For the balance of 2002, S&P sees continued gains in shipments and higher revenue per ton for producers, both sequentially and year-over-year. However, the industry as a whole will probably barely return to profitability in 2002 as legacy costs -- such as retiree pension and medical benefits -- and higher energy prices partially negate the benefits of higher volume and increased prices.
CAPACITY AND IMPORTS. S&P's expectation for a recovery is based mostly on developments that reduce the amount of steel in the marketplace, which would raise prices. The principal positive factor for the industry in 2002 is less supply, the result of two trends:
First, after declining by 11.5% in 2001, domestic steel output in 2002 shouldn't increase much due to large capacity reductions. As reported by American Metal Market, as of late May, 2002, cessation of operations by bankrupt steelmakers, combined with idling of capacity by solvent companies, had cut domestic steel capacity by some 25 million tons.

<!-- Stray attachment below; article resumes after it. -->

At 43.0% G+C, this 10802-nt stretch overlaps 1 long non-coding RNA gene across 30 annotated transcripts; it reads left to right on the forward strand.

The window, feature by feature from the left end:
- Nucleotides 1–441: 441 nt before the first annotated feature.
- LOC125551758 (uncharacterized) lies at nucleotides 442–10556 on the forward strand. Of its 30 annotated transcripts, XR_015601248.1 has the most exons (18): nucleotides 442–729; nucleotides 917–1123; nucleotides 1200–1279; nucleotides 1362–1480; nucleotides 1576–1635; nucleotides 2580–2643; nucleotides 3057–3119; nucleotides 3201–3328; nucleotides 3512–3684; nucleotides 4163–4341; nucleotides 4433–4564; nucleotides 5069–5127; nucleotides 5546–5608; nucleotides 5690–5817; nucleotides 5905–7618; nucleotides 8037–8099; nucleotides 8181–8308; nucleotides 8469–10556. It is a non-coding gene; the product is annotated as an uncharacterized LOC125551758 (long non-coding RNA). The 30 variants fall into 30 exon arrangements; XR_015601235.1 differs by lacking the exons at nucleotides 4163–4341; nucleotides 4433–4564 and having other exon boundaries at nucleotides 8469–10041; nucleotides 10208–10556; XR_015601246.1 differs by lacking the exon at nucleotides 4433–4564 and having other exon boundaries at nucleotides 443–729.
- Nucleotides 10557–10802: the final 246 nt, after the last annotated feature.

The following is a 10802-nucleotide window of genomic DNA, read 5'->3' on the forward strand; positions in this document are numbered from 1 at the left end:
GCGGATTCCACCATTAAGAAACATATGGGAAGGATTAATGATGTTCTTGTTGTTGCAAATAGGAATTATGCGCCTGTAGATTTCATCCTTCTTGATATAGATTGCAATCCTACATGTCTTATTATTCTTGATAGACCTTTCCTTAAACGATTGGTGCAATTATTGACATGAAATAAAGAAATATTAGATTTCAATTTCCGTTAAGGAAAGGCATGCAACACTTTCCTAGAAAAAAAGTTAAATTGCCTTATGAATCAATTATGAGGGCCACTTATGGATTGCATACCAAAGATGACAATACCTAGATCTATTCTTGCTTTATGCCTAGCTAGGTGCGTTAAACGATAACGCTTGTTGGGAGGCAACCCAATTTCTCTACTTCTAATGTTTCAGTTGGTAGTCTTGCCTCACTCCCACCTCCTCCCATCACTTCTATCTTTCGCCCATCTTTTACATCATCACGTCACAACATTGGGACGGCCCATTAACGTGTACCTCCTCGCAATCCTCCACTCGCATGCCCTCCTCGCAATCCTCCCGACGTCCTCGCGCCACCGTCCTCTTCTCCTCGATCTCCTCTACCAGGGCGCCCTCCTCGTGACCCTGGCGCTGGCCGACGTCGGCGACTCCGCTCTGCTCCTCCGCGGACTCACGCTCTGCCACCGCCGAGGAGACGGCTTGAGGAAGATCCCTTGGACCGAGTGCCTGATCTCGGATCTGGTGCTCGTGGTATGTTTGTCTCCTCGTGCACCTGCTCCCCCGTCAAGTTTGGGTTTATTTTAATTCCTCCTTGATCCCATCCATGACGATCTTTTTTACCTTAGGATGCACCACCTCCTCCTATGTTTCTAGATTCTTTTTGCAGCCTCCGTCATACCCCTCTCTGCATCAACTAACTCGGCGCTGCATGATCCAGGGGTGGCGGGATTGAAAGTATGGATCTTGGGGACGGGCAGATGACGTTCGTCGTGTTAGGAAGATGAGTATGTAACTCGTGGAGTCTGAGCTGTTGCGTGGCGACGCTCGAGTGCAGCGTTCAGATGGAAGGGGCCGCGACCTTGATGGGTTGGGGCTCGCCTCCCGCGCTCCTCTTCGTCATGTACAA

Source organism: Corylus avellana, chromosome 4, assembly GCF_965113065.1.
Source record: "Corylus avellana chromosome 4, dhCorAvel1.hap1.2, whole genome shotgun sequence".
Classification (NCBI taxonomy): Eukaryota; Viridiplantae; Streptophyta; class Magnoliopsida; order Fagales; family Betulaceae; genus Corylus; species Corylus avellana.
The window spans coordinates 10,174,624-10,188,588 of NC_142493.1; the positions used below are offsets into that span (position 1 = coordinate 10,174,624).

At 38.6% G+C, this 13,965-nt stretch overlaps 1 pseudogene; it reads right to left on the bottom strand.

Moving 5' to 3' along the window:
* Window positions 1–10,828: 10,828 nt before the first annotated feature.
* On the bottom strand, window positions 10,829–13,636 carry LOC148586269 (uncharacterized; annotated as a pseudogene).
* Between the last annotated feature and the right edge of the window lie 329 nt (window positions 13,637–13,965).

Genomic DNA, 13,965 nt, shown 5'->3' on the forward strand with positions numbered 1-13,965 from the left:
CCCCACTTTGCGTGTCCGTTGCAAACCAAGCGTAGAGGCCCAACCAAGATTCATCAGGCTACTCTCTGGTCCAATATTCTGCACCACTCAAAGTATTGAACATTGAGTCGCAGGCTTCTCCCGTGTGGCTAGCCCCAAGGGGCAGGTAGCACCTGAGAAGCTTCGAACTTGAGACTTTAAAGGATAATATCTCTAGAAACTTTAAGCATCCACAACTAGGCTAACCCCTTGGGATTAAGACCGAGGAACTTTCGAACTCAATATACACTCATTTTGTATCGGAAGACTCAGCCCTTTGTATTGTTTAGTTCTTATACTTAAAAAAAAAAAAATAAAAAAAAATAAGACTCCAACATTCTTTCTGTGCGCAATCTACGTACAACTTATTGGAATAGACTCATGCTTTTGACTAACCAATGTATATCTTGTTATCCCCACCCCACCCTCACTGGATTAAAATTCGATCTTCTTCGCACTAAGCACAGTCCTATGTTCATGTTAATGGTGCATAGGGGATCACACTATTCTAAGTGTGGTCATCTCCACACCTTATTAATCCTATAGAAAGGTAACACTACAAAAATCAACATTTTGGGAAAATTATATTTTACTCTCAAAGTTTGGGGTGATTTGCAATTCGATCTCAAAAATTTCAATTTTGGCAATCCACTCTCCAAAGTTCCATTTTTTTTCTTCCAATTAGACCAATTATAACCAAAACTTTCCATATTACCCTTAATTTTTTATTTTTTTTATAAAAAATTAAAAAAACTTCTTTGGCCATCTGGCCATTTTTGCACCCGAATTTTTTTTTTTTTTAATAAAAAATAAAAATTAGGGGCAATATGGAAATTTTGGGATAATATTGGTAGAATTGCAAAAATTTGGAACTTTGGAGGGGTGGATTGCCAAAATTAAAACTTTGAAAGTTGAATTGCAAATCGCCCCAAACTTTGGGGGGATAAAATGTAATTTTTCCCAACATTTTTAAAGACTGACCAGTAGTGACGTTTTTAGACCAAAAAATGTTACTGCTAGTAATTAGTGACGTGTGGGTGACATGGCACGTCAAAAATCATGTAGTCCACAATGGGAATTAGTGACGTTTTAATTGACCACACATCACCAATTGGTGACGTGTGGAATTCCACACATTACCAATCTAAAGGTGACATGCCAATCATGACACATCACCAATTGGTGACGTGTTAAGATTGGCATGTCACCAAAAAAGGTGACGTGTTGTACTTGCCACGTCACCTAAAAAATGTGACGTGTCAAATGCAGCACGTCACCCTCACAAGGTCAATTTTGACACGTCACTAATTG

Second, lower imports. Foreign steel shipments to the U.S. fell 20.8% in 2001. S&P thinks a decline of lesser but still sizable magnitude will occur in 2002 as result of the Bush Administration's March, 2002, decision to impose tariffs on selected steel imports, under section 201 of the 1974 Trade Act.
TIGHT SUPPLIES. Another factor that should aid the industry in 2002 is that distributors will likely stop liquidating inventory. Supply and demand now appear to be more nearly in balance, so further liquidation will likely be minimal. S&P believes that the inventory sell-off will come to a halt by mid-2002.
The process may even reverse as tight supplies push prices higher. This will prompt distributors to rebuild inventories partly as a hedge against rising prices in the future.
S&P's current favorites in the steel group include minimill Nucor (NUE
) and steel recycler Commercial Metals (CMC
), both ranked 4 STARS (accumulate). Analyst Larkin covers steel stocks for Standard & Poor's